By William J. Mellin, New York Credit Union Association president/CEO
On the morning of 9/11, several members of our staff who had traveled down to the city were preparing for a training event being held at Municipal Credit Union’s corporate office located at 22 Cortlandt Street.
22 Cortlandt Street is a short walk to The World Trade Center. Once the attack occurred, cell service was at best limited and sporadic. We were able to make contact a few times. We knew that the office was evacuated and that they were on foot moving as quickly as possible away from the site.
Initially all our staff was together, but in all the chaos one member got separated and could not be found. Later on we learned that she had fallen in the street. When she looked up all that she could see was the feet of hundreds of people running away. If it wasn’t for the kindness of one man, who couldn’t speak English, who reached down and guided her, and helped her resume her run, we don’t know what would have happened. Luckily, all of our staff eventually made it back to Albany and had escaped serious injury.
A few days later, I joined Association Board member John Gibardi in lower Manhattan. The trade center towers were still burning and it seemed like the entire city was covered with a dark gray cloud. After identifying ourselves to a police officer, we were allowed to travel past Canal Street, which, with few exceptions, was restricted to emergency personnel.
I have never been in a war zone, but I felt like I was in one that day. All one could see through the dark dust were the lights of emergency vehicles and cables and wires crisscrossing the streets. All you could hear were sirens. The air smelled of smoldering fires still burning. All of the cars that were parked on the streets were covered with a thick layer of dark dust. Most with owners that would never return.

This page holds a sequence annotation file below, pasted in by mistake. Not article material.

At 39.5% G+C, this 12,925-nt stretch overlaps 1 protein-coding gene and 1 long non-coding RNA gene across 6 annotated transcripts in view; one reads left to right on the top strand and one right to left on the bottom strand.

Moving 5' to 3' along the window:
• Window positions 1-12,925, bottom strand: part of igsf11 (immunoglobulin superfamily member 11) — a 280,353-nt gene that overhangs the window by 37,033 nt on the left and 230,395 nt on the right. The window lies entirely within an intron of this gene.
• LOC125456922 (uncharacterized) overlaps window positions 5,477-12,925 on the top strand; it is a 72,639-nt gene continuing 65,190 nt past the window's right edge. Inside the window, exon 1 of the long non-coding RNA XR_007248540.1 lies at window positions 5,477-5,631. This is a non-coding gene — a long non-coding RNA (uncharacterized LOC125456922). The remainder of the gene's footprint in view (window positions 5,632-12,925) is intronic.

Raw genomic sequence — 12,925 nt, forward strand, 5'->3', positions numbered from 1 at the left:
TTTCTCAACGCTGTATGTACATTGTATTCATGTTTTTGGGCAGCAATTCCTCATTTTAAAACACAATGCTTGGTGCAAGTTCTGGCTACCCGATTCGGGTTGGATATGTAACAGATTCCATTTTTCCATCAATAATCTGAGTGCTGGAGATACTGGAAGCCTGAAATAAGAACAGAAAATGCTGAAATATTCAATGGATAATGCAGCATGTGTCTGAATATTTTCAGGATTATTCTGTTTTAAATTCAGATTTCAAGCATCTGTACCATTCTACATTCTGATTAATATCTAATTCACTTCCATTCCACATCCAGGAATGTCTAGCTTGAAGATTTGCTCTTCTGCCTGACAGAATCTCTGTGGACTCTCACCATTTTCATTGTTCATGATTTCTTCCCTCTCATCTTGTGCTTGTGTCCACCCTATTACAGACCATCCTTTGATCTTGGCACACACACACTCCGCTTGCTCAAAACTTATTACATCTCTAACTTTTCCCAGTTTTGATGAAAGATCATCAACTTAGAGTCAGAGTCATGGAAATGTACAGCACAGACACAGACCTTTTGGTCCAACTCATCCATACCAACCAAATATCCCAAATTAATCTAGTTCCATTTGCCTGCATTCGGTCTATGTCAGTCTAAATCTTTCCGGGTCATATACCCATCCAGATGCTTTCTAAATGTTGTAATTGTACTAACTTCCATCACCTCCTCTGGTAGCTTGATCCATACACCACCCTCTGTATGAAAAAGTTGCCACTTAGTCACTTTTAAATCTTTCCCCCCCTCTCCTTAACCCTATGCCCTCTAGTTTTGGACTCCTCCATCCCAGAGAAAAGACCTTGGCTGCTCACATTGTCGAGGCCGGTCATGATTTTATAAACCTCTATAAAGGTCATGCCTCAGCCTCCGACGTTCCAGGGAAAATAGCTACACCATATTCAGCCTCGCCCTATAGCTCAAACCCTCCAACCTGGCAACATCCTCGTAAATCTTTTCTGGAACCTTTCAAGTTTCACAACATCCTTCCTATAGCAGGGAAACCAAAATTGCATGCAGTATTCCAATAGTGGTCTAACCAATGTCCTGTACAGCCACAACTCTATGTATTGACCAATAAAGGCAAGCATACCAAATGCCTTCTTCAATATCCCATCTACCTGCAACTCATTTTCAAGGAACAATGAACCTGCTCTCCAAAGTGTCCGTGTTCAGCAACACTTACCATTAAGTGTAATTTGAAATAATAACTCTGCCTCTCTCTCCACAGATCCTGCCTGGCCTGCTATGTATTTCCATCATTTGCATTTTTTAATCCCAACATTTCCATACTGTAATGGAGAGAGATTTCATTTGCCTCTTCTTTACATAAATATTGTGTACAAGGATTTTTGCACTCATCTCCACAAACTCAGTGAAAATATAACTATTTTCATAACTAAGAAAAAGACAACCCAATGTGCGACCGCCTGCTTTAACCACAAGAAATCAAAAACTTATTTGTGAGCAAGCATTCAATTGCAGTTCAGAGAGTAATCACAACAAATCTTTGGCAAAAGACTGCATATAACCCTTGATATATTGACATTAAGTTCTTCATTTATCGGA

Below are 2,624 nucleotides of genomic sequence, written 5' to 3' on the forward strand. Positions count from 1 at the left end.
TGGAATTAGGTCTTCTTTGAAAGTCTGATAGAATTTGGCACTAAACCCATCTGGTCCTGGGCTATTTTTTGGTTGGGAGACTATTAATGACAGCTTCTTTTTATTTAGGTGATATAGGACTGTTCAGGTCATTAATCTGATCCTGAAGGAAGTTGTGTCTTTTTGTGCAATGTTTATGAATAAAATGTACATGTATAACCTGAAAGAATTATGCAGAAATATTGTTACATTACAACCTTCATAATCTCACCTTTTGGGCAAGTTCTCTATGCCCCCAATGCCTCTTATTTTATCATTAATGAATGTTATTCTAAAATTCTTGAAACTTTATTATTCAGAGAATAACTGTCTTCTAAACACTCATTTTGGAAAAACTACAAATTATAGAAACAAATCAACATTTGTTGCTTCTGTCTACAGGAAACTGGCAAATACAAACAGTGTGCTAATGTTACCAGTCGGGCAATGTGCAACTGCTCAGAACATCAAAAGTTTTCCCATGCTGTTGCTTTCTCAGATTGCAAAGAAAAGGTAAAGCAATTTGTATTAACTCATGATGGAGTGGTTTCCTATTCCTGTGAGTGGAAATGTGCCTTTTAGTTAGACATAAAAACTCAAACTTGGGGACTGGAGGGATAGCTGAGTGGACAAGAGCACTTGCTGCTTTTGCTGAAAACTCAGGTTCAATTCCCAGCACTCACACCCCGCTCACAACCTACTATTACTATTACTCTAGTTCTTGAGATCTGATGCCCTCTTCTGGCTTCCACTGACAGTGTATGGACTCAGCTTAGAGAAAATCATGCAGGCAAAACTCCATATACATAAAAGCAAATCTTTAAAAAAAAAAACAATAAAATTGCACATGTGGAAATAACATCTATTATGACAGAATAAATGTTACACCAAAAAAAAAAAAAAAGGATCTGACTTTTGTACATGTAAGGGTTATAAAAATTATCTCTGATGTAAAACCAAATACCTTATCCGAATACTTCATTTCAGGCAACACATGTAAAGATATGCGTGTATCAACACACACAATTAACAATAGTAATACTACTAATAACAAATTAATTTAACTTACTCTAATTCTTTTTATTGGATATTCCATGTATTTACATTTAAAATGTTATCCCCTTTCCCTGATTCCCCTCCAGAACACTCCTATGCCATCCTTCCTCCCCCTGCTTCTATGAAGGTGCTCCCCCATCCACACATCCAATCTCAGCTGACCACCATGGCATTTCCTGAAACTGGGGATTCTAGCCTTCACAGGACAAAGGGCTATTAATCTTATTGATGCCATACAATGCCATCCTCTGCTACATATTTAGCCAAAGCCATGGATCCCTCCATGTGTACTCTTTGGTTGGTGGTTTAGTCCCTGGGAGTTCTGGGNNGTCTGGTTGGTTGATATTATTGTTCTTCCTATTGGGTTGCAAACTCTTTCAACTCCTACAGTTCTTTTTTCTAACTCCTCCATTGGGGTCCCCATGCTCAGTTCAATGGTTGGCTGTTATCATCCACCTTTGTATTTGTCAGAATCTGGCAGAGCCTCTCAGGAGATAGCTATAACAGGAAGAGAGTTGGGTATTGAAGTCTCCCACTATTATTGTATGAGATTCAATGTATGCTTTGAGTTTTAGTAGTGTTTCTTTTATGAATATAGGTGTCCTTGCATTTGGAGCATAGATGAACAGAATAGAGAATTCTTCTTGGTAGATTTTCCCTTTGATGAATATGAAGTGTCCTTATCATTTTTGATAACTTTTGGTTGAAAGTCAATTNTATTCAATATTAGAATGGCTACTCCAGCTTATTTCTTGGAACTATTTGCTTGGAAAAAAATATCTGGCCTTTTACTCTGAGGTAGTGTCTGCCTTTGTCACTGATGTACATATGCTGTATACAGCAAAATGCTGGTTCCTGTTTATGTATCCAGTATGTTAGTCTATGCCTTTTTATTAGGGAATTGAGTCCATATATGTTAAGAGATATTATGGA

During the day we visited with a number of credit unions and heard heart-breaking stories of members and staff that were either missing or perhaps did not survive. Everyone was so grateful to see us and to hear our plans of activating a disaster relief fund that would help credit unions move forward. Ultimately, thanks to the generosity of individuals and organizations from across the country, we were able to raise significant funds for the relief efforts and those affected by this tragedy.
In addition to the relief fund, we established a fund in memory of Lynne Irene Morris, the late niece of our CFO, Ed Kovalefsky. Lynne worked for Cantor Fitzgerald, located in the World Trade Center and, unfortunately, was one of the many lives lost that day. The fund awards annual college scholarships to 2 seniors from Monroe-Woodbury High School, her high school alma mater.
We established an emergency office in midtown Manhattan and worked diligently each day to communicate with our credit unions and coordinate assistance.
If there is a silver lining to those days it’s how credit unions and the entire country came together to offer assistance and to pray for New York.